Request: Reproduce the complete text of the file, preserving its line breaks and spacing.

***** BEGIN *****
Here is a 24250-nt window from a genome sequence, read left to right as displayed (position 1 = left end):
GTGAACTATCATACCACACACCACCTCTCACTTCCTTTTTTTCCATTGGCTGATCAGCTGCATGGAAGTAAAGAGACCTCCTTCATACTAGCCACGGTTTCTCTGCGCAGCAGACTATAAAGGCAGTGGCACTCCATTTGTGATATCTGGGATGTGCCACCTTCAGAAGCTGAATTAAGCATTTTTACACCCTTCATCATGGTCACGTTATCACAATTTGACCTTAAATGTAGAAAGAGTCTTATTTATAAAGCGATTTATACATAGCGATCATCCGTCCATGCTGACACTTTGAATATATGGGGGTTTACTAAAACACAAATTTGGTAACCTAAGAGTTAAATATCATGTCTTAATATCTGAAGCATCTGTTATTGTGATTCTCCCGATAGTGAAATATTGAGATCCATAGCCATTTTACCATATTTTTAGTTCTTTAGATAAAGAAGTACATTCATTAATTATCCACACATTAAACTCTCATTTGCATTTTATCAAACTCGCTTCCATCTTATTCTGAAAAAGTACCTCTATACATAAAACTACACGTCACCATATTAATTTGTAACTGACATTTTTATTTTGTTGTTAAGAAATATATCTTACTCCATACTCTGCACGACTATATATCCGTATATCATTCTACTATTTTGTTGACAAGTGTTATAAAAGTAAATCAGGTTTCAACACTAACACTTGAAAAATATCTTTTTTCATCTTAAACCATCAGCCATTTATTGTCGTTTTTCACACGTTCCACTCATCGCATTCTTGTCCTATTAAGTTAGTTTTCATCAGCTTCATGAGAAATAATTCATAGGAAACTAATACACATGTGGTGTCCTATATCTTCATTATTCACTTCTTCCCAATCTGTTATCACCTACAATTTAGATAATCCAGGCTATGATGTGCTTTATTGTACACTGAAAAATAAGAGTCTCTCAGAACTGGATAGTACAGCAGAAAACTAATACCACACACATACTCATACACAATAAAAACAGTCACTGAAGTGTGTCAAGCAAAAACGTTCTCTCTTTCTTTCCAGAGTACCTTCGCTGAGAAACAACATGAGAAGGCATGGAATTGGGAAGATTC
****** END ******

Here is a 24250-nt window from a genome sequence, read left to right as displayed (position 1 = left end):
GTGAACTATCATACCACACACCACCTCTCACTTCCTTTTTTTCCATTGGCTGATCAGCTGCATGGAAGTAAAGAGACCTCCTTCATACTAGCCACGGTTTCTCTGCGCAGCAGACTATAAAGGCAGTGGCACTCCATTTGTGATATCTGGGATGTGCCACCTTCAGAAGCTGAATTAAGCATTTTTACACCCTTCATCATGGTCACGTTATCACAATTTGACCTTAAATGTAGAAAGAGTCTTATTTATAAAGCGATTTATACATAGCGATCATCCGTCCATGCTGACACTTTGAATATATGGGGGTTTACTAAAACACAAATTTGGTAACCTAAGAGTTAAATATCATGTCTTAATATCTGAAGCATCTGTTATTGTGATTCTCCCGATAGTGAAATATTGAGATCCATAGCCATTTTACCATATTTTTAGTTCTTTAGATAAAGAAGTACATTCATTAATTATCCACACATTAAACTCTCATTTGCATTTTATCAAACTCGCTTCCATCTTATTCTGAAAAAGTACCTCTATACATAAAACTACACGTCACCATATTAATTTGTAACTGACATTTTTATTTTGTTGTTAAGAAATATATCTTACTCCATACTCTGCACGACTATATATCCGTATATCATTCTACTATTTTGTTGACAAGTGTTATAAAAGTAAATCAGGTTTCAACACTAACACTTGAAAAATATCTTTTTTCATCTTAAACCATCAGCCATTTATTGTCGTTTTTCACACGTTCCACTCATCGCATTCTTGTCCTATTAAGTTAGTTTTCATCAGCTTCATGAGAAATAATTCATAGGAAACTAATACACATGTGGTGTCCTATATCTTCATTATTCACTTCTTCCCAATCTGTTATCACCTACAATTTAGATAATCCAGGCTATGATGTGCTTTATTGTACACTGAAAAATAAGAGTCTCTCAGAACTGGATAGTACAGCAGAAAACTAATACCACACACATACTCATACACAATAAAAACAGTCACTGAAGTGTGTCAAGCAAAAACGTTCTCTCTTTCTTTCCAGAGTACCTTCGCTGAGAAACAACATGAGAAGGCATGGAATTGGGAAGATTC